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Veteran pitcher Clayton Richard back with White Sox on minor league deal

Veteran pitcher Clayton Richard back with White Sox on minor league deal

More than a decade after he was traded for Jake Peavy, Clayton Richard is a South Sider again.

The White Sox inked Richard, the 36-year-old left-handed pitcher and 11-year major league veteran, to a minor league deal Monday, assigning him to the team's alternate training site in Schaumburg.

Richard was an eighth-round draft pick of the White Sox all the way back in 2005, and he pitched in 39 games for them in 2008 and 2009. Along with Aaron Poreda and Adam Russell, he was dealt to the San Diego Padres in exchange for Peavy at the trade deadline in 2009.

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All told, he's pitched for four different teams in his big league career, with a pair of multi-year stints in San Diego sandwiched around two years with the Cubs in 2015 and 2016. He was released from the eventual world champions in August 2016. Richard pitched for the Toronto Blue Jays last season, making 10 starts and posting a 5.96 ERA.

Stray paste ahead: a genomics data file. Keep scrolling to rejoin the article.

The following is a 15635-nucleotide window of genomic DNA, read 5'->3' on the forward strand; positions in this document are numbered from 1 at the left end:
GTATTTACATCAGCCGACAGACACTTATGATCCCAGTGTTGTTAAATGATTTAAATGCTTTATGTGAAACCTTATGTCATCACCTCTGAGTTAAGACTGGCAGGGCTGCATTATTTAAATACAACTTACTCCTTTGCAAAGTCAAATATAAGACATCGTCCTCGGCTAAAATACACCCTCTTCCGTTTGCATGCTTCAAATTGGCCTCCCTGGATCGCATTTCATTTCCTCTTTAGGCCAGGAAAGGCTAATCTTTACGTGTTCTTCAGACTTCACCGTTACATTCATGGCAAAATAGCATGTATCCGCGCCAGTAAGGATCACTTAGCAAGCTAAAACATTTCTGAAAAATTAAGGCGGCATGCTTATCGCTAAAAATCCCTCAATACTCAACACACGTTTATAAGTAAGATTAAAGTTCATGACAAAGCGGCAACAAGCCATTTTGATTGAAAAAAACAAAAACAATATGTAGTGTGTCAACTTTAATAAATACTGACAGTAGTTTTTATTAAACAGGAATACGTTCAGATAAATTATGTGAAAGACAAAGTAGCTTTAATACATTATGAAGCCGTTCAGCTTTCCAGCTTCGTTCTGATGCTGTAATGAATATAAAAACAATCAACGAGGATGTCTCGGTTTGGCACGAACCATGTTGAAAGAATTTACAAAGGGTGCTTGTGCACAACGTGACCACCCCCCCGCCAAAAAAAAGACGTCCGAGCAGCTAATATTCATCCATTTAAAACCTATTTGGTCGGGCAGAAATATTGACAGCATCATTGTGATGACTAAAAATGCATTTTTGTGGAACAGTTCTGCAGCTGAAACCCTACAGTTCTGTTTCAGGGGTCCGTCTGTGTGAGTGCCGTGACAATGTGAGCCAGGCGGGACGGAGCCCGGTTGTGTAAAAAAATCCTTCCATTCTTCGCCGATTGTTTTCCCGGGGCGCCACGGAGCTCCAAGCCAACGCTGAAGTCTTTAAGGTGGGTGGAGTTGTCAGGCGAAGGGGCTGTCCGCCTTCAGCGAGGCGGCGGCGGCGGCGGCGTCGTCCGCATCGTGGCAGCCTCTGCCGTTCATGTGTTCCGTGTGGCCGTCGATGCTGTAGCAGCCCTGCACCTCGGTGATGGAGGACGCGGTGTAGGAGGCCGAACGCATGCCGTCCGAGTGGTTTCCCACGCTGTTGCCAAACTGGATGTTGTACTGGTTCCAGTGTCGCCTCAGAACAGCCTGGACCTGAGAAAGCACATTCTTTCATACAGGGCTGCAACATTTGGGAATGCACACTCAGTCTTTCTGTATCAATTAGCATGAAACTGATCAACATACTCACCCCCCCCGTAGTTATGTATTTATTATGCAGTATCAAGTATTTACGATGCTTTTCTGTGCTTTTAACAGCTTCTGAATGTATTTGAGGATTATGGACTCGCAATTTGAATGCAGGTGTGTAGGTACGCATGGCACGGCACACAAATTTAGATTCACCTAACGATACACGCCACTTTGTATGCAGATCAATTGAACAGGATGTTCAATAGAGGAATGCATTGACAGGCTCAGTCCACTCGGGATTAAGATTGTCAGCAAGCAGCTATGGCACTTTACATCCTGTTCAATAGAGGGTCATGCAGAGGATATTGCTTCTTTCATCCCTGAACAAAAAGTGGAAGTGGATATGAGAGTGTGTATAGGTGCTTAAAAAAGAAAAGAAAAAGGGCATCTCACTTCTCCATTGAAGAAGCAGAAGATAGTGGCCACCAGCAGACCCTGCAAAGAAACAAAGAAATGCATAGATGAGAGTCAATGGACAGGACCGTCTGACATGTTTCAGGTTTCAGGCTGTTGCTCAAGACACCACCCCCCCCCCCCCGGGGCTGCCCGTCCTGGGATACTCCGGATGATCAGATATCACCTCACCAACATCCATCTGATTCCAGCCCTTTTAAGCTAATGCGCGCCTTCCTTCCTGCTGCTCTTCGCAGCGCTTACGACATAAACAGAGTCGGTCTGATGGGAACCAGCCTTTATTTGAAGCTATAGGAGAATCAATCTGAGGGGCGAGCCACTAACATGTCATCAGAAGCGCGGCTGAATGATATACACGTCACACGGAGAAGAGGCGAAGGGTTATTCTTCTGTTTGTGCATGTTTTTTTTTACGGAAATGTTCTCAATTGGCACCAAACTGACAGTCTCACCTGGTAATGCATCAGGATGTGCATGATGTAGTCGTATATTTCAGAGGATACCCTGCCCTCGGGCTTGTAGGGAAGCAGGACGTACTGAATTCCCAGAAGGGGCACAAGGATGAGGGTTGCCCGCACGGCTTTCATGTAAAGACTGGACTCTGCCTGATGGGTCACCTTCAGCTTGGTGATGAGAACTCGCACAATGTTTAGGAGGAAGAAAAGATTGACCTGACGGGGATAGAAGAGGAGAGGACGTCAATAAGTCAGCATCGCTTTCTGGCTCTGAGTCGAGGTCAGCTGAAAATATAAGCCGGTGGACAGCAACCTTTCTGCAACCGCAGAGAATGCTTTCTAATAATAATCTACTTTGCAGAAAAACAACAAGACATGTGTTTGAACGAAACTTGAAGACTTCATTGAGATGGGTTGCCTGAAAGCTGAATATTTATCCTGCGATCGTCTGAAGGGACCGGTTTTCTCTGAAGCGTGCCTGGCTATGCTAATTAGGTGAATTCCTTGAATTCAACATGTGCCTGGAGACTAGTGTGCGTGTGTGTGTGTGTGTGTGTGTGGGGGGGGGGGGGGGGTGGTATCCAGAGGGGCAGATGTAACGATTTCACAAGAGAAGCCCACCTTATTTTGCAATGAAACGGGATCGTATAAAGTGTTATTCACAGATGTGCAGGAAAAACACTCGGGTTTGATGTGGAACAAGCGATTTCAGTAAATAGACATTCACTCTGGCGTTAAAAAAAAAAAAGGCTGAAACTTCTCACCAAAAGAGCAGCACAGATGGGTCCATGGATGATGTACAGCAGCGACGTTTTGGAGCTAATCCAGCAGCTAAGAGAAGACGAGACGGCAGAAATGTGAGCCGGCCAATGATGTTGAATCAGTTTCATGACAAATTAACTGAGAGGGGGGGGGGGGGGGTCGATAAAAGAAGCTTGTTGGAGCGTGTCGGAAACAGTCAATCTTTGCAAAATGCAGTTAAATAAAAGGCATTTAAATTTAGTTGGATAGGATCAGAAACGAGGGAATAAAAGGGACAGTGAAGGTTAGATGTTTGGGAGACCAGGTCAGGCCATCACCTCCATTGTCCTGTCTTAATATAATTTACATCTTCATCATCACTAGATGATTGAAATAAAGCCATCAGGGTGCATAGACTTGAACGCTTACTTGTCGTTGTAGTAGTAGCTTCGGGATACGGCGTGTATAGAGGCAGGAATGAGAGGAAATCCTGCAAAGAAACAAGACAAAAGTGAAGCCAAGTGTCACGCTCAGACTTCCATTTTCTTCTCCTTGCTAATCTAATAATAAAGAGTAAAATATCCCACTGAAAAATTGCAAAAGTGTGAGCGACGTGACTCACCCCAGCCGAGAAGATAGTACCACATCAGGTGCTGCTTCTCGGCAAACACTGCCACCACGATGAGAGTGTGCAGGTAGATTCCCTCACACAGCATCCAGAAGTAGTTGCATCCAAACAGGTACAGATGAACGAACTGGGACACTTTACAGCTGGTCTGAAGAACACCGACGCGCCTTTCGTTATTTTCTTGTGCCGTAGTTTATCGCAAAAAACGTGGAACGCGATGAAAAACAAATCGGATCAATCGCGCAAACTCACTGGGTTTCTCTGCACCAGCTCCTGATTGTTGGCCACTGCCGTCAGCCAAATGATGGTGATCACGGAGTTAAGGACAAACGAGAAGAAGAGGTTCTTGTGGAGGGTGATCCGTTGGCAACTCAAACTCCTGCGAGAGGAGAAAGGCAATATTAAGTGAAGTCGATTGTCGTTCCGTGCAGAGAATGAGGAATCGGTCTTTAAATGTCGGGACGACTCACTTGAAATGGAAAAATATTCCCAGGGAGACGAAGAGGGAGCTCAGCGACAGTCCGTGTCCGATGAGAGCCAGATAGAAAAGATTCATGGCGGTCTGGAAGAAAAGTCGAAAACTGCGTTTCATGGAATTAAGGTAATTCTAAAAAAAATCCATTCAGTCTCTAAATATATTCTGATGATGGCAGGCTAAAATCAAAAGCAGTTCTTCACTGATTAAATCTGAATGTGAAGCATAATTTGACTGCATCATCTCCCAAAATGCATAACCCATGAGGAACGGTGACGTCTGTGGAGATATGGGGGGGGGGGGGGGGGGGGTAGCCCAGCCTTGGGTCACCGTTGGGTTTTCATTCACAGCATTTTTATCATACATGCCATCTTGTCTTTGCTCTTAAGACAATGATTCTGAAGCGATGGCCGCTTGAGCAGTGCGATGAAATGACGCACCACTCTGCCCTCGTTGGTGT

Richard's addition comes as the White Sox much discussed starting-pitching depth is already being tested just nine games into the 60-game 2020 season. Reynaldo López was placed on the injured list with shoulder soreness after getting just two outs in his first outing of the campaign. Gio González was plugged into the vacated spot in the rotation, but he made it through just 3.2 innings in his first start for the White Sox on Saturday. Jimmy Lambert, who started in the minor leagues before making the Opening Day roster as a part of the bullpen, was put on the injured list with a forearm strain and transferred to the 45-day injured list Monday.

Past the current five in the rotation — Lucas Giolito, Dallas Keuchel, Dylan Cease, Carlos Rodón and González — the White Sox starting depth has been slimmed down to Ross Detwiler, who's had a very nice start to his season out of the bullpen, and Dane Dunning, a highly regarded pitching prospect training in Schaumburg.

Richard adds to that list. And with pitcher injuries piling up across the league in the wake of a brief ramp-up period before Opening Day, more pitching depth is proving to be a good investment for every club. The White Sox, north of .500 after a weekend sweep in Kansas City, are no exception.


Field of Dreams game between White Sox, Cardinals reportedly cancelled

Field of Dreams game between White Sox, Cardinals reportedly cancelled

Though Major League Baseball went ahead and built a baseball field in the middle of an Iowa cornfield, it will have to wait before two teams actually play a game there.